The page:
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Saturday April 1st 2023

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US 36 Phase One Improvements


photo courtesy

City of Boulder Guidelines for the Implementation of US 36 Phase One Improvements was the topic of discussion at the April 6, 2010 City Council meeting.

A Record of Decision (ROD) was signed in December 2009 for the first phase of improvements to US 36 between Denver and Boulder. The ROD on the Final Environmental Impact Statement (FEIS) identifies a “preferred alternative” set of improvements. As stated in the Executive Summary for this agenda item, “Phase One of the preferred alternative improvements is a strong multimodal package that includes a managed lane [for use by Bus Rapid Transit (BRT), high-occupancy vehicles and toll-paying vehicles], key interchange improvements and a bikeway between Boulder and Denver.” And, it also states, “The planned multimodal expansion of US 36 will be one of the single largest capital improvement projects to take place near the city in recent years.”

Director of Public Works Tracy Winfree presented the draft guidelines explaining that they were in response to a request by Council at the January 2010 study session on regional transportation. This document lays out policy guidelines to inform and guide involvement in the implementation of improvements to the US 36 corridor between Boulder and Denver. Funding for the project is now top priority, while various design and impact issues also need on-going attention. Guiding principles will be the environment and resolving issues that were not resolved satisfactorily in past. Of particular concern will be the monitoring of progress and advocating for wetland mitigation and wildlife protection under both Federal and local regulations.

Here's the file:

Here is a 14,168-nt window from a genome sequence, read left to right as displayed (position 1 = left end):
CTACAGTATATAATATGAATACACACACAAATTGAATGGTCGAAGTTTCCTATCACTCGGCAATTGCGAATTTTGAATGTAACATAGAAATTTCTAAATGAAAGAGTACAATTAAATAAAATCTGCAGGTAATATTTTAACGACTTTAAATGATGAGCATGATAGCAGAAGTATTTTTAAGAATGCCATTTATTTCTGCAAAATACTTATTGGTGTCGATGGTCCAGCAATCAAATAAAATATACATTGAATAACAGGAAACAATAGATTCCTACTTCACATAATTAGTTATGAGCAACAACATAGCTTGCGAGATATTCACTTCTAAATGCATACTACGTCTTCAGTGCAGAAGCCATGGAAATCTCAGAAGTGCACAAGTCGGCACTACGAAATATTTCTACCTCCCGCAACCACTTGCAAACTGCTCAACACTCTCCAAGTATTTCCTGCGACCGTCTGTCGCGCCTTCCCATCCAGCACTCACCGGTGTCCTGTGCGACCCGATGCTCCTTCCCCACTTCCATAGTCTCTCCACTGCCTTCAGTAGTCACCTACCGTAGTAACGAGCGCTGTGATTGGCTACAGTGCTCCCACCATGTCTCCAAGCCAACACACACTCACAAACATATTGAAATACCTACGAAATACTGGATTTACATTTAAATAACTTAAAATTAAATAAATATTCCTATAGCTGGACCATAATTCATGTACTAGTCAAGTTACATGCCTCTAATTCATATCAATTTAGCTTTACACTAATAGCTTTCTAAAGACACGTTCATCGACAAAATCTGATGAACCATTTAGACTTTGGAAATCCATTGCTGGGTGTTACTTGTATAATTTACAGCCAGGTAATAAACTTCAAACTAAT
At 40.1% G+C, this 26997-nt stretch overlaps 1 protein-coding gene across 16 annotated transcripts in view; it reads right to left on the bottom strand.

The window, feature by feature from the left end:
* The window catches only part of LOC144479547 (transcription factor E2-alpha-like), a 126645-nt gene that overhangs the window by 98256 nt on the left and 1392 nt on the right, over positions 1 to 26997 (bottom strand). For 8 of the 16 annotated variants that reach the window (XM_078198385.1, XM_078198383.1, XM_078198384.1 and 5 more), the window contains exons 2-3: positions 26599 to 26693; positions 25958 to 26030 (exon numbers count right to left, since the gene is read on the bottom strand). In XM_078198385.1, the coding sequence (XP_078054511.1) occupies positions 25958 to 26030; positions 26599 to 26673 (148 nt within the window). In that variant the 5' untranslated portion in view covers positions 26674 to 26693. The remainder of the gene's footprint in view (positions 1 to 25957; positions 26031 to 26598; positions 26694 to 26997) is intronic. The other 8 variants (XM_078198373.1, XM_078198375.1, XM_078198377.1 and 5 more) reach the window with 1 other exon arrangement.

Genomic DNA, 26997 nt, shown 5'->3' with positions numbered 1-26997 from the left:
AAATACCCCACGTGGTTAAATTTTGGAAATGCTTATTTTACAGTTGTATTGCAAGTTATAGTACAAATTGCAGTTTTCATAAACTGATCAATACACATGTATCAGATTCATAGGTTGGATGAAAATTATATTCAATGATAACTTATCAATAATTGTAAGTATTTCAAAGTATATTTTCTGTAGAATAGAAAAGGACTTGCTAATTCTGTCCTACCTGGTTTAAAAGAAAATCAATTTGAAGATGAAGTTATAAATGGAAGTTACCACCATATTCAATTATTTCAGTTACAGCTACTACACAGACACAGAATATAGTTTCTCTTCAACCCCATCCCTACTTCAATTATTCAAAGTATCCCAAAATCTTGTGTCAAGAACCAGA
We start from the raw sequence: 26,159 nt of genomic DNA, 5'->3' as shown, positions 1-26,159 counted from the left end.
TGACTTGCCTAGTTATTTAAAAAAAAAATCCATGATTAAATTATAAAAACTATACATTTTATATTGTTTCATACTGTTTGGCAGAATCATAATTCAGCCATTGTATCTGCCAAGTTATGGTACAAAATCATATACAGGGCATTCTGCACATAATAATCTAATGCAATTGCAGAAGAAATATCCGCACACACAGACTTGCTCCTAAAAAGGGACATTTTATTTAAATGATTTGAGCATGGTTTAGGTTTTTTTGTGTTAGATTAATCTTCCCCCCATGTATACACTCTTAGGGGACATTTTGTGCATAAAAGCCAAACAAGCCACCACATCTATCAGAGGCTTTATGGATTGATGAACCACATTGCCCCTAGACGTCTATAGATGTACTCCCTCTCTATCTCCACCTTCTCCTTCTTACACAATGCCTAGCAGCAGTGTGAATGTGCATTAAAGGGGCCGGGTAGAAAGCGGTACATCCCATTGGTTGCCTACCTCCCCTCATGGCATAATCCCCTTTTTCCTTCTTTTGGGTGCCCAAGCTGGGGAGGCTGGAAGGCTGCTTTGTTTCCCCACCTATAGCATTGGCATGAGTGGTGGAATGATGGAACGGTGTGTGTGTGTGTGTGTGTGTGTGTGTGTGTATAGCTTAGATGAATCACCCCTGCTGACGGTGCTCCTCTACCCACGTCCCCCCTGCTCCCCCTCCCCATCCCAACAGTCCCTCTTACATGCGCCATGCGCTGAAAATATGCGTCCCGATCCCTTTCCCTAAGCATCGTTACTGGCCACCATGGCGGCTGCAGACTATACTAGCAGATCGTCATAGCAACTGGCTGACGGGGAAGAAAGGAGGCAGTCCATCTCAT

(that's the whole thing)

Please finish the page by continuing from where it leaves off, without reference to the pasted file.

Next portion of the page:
City Council voted unanimously (Council Member Cowles was absent) to approve the motion made by Council Member Gray and seconded by Council Member Morzel to approve the City of Boulder Guidelines for the Implementation of US 36 Phase One Improvements as amended by Council on April 6, 2010, but with direction to strengthen the wording in the guidelines.

Some Council Members expressed concern that the wording in the guidelines was “wimpy.”  Their reasoning was that, because the guidelines are a public document, they need to be clearer about how serious the city is about critical issues.  With stronger language in the guidelines, Boulder’s resolve would be apparent to other negotiating parties and Boulder’s representatives in negotiations would have less wiggle room.  The staff memo and draft guidelines are available on the city’s website.

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